Radio Free Afghanistan’s Ayazi: Taliban Intimidation ‘Worked’
For a better picture of the state of the Afghanistan election, I called Akbar Ayazi, the director of Radio Free Afghanistan, a project of the U.S.-funded Radio Free Europe/Radio Liberty. Ayazi moderated Sunday’s presidential debate and has a team of 42 reporters from around the country, including 20 in Kabul. According to Ayazi, contrasting with what’s been going out over Twitter, reports of fraud are “minor” so far, but Taliban intimidation has been heavy. “Personally, I feel the psychological war conducted by the Taliban somehow worked,” as evidenced “by low turnout,” he told me.
Reprisal fears are real. “One reporter told me that he asked someone why are you not voting, and [was told], ‘We love our fingers, we don’t want to go and vote,” Ayazi said. That’s a reference to the Taliban’s pledge to cut the fingers off of those who voted. Around the country, Ayazi said his estimate was that “100 percent” of eligible voters turned out in central Afghanistan, particularly in Bamyan Province. The north turned out at 80 percent; Kabul was uneven. “In Kabul, I would say the morning it was very low, very low. But later during the day, after the incidents — there were three or four — subsided, people started to come to the stations,” he said. It should be said that the Pajhwok news agency has less rosy indications of voter turnout in the north.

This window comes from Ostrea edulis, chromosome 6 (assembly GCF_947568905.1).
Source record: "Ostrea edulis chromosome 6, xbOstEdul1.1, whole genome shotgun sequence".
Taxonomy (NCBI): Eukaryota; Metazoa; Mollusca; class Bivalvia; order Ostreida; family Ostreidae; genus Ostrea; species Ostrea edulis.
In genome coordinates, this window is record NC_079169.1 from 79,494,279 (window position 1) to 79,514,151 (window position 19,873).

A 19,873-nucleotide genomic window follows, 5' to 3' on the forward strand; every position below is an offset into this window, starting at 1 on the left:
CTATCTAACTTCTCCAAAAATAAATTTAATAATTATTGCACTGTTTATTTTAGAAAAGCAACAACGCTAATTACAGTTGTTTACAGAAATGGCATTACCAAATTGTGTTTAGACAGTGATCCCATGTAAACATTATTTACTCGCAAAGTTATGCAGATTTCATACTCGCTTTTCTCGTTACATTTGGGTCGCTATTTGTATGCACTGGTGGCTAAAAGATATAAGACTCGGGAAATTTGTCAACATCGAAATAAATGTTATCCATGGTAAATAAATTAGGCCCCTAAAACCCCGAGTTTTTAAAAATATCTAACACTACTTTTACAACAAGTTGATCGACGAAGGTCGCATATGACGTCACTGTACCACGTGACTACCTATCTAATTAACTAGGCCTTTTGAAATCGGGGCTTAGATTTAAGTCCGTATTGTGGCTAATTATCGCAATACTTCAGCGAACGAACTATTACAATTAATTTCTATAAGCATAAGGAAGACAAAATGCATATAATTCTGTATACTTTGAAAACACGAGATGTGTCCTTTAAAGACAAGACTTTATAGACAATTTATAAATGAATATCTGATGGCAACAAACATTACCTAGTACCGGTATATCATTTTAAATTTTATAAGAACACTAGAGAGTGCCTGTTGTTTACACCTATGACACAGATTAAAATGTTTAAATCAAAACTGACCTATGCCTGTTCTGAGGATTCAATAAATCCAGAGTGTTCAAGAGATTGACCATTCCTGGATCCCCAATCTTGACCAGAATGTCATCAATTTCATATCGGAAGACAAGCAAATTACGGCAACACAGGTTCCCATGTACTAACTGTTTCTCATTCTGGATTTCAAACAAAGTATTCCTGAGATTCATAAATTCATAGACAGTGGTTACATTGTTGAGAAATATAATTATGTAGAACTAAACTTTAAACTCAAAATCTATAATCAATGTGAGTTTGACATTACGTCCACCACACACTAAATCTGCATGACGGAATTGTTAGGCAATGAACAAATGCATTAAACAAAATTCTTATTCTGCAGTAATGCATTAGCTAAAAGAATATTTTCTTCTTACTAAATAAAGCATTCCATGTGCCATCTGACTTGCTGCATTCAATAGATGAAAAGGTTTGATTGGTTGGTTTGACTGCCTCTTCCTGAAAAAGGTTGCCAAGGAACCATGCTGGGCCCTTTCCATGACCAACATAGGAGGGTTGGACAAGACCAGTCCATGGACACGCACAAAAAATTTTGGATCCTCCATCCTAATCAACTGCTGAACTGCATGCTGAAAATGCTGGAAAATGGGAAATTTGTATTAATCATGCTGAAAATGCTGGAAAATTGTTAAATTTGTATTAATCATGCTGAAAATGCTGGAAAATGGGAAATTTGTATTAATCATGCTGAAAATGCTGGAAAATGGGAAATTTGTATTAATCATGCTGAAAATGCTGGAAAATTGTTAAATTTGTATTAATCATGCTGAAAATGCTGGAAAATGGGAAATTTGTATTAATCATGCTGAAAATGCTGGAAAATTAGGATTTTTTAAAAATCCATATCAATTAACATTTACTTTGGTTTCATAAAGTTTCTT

In the south, the intimidation was more severe. “Kandahar was OK,” Ayazi said. “Helmand was the worst, particularly the city of Lashkar Gah. You could hardly see people in the lines.” So the Taliban’s intimidation campaign worked, but not “to the fullest extent.”
Ayazi declined to speculate on what the turnout statistics indicated a potential victor. Nor could he tell if a second round of voting is imminent. Results should be announced within three to five days, following a 48-hour period to collect ballots.
On violence: Karzai just finished a TV appearance when I called, and Ayazi said he announced 73 security incidents throughout the country, with unspecified casualties. Ayazi said there was “more violence in the morning than in the afternoon.” That exceeds — though not by much — the 65 attacks that Brig. Gen. Eric Tremblay, a spokesman for the NATO command’s election-security task force, anticipated on a Monday conference call.
A big fraud issue that so far few have addressed — with the important exception of The American Prospect’s Ann Friedman — is the disenfranchisement of women. “There’s even a report from one province that not even a single [polling place] was available for women,” Ayazi said, and while he said he “believe[s] it wa somewhere in the south. “We have a forum where we’re inviting listeners to write in with their complaints, and a lady wrote to us from northern Afghanistan, from Mazar-e-Sharif to say the governor forced people to vote for Abdullah Abdullah.” Ayazi said he will open up Radio Free Afghanistan’s lines to hear Afghans’ election stories.